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Discussion: How to start developing my own video game
3 points by mydpy on May 14, 2013 | hide | favorite | 12 comments
Hi All,

I am a trained mathematics / computer science working professional interested in starting a side project. Ever since I was a kid I was interested in video games and would like to try my hand at game development. I work with code professionally, but I have no experience with graphics or physics engines beyond what I have read on HackerNews, Twitter, research papers / conferences, etc. Beyond a gaming project in undergrad, I have never created a game before (we coded this project in C++ using SDL, following the tutorials on LazyFoo).

I am a cerebral person and sometimes need to push myself to 'jump in' to the creative process; I have an art and music background and want to create my own sprites and music, and imagine the android platform is a great place to start developing.

Can anyone on Hackernews help me get started? Would anyone be willing to walk me through the basics or direct me to good blogs / resources for getting started? Anyone in my position and want to collaborate?

I have some specific questions too. Take your favorite Android game. Anyone know the high-level overview for how it was coded? What packages the development used, developed themselves, etc.

Thanks for reading, I look forward to this discussion!

Myles




I'm kind of an old-school type, so your other responses may vary. :-) First question is do you have a game in mind, or you just want to "make a game"?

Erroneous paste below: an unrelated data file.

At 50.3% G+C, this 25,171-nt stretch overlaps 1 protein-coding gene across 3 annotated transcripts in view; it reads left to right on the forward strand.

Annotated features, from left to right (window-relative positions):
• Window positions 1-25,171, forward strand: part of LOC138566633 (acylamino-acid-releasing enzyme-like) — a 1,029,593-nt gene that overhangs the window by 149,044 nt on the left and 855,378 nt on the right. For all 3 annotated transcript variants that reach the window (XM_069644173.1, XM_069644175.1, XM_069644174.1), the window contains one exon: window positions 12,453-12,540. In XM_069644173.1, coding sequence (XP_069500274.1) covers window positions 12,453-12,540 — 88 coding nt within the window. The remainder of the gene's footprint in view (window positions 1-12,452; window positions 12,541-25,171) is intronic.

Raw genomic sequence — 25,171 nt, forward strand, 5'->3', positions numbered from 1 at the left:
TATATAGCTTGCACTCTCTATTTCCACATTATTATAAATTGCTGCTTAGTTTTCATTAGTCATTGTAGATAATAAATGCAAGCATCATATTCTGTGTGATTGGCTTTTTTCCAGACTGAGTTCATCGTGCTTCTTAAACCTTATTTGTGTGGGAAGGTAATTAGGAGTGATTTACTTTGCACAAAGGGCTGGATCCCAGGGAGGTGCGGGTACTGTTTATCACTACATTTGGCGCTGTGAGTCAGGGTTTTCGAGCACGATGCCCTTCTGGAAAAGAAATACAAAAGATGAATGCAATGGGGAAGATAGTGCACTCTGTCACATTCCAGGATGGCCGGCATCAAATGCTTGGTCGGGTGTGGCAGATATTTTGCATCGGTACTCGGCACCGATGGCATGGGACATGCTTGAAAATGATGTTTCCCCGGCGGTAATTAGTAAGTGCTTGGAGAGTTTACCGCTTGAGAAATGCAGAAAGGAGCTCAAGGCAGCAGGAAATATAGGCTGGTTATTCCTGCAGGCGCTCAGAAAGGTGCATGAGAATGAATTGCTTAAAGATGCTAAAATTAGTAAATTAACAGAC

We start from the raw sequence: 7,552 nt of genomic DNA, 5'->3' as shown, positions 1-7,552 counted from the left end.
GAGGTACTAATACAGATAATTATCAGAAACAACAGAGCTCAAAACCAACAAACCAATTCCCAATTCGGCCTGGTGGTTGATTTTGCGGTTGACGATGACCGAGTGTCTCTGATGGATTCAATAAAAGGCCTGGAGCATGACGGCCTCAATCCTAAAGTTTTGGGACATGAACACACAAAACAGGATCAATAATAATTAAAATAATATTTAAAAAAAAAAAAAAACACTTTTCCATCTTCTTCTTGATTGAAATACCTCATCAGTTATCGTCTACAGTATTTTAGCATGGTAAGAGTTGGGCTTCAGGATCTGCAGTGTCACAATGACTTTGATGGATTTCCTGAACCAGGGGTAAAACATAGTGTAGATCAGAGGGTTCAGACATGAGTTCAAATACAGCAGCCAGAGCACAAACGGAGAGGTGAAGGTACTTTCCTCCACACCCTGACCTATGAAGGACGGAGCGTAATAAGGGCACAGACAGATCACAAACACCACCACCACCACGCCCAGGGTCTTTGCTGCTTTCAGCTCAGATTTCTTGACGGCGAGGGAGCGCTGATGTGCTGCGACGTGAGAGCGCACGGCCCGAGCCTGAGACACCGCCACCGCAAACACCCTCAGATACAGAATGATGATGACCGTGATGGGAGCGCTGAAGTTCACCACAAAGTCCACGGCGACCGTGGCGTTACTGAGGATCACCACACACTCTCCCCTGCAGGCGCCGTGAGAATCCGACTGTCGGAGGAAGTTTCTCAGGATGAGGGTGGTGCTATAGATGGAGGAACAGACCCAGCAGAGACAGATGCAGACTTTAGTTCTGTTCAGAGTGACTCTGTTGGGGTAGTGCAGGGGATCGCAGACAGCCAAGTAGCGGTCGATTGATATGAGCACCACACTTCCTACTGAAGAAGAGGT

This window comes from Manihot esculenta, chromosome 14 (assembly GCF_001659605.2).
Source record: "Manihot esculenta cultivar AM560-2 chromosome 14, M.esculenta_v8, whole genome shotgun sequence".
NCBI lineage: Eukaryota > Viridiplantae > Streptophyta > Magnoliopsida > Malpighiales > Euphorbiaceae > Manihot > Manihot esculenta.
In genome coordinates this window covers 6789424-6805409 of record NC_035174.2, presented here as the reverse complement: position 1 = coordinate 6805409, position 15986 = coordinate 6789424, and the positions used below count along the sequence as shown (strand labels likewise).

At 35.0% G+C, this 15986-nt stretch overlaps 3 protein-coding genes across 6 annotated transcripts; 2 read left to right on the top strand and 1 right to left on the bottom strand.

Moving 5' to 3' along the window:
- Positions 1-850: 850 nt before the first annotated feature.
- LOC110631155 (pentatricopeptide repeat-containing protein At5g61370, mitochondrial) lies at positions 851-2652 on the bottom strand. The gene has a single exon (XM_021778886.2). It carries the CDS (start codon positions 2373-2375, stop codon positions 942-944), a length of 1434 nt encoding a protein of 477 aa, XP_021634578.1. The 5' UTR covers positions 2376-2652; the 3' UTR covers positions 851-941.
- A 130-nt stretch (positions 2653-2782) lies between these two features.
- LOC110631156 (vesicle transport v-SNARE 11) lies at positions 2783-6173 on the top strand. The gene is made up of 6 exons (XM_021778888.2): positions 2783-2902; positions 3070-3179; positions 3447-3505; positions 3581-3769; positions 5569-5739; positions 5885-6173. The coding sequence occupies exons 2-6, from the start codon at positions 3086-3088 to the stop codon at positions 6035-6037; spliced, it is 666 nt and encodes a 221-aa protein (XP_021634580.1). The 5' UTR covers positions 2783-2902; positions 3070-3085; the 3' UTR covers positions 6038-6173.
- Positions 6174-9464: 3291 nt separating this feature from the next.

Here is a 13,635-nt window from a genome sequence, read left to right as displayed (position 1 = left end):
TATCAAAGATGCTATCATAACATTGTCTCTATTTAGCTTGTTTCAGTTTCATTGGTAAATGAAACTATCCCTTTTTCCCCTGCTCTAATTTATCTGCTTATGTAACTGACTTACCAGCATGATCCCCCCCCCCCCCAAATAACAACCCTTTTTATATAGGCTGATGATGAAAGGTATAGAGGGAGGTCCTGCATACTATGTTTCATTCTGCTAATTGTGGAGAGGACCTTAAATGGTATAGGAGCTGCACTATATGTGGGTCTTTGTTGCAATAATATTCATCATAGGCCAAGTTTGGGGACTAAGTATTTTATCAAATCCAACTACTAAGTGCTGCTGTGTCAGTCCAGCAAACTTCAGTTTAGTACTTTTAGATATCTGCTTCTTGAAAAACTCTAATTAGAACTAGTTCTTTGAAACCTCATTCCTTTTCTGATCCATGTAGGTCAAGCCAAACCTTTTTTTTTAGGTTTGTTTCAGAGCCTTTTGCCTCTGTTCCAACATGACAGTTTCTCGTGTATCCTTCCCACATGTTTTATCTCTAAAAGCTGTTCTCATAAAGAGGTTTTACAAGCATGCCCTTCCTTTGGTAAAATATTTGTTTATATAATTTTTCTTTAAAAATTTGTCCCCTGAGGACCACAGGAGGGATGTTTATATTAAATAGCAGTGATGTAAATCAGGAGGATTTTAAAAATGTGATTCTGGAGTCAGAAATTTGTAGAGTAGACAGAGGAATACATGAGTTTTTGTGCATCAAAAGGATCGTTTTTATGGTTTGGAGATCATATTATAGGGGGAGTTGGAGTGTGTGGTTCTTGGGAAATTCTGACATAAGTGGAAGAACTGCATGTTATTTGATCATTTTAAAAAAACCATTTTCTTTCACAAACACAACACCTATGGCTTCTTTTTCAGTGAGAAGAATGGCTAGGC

Essentially, first you need to work out a direction.

If you do have a game in mind then find something to start on, given your maths experience you might want to tackle the game physics/movement/whatever.

If you don't have an idea, this again is where your maths might help. Back in the day folks would mess around with the computer, trying to do different animated effects, etc. Those with math would usually go toward animated graphing functions and whatnot, once they get something that's interesting, they mess around on gamifying the hack, making it a playfield, character or goal... and build out a game from that.

The third method is well known to artists, start by emulating something you already like and put your spin into it. Got a game you like but have an idea that you could improve upon the concept? then maybe that's the route to start.

Once you have the spark of what to do, now you work on making it work (what platform do you want to see it on, go to that platform forum; need 3d support? go to 3d forums; etc). Most of all while doing this is actually writing code and testing out your ideas.

Without an idea of what you want, the most folks could help you with is directing you to some type-in game tutorial...


Hi Larry,

Thank you, this is great advice. I know I need to start small and progress slowly so your recommendations are great places for me to begin and improve.

I like all sorts of games, but I wanted to start with something 2D. I was thinking a puzzle game to start, which could expose me to some of the event-like structure of programming a game without the complexity of the physics engine (for now). I could recreate a game like Tetris, for example, but that doesn't really seem very interesting to me.

I have thought about 'modding' a SNES game or downloading an open source gaming project to poke around and understand how the code / architecture works, rather than starting from scratch myself. I generally learn much faster this way, and would love to find someone willing to help me with this approach.